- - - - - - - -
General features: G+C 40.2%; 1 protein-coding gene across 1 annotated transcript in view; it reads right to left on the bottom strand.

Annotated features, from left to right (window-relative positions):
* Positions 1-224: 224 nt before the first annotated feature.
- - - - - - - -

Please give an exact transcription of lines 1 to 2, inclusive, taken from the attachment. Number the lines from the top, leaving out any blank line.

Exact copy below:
General features: G+C 40.2%; 1 protein-coding gene across 1 annotated transcript in view; it reads right to left on the bottom strand.

Annotated features, from left to right (window-relative positions):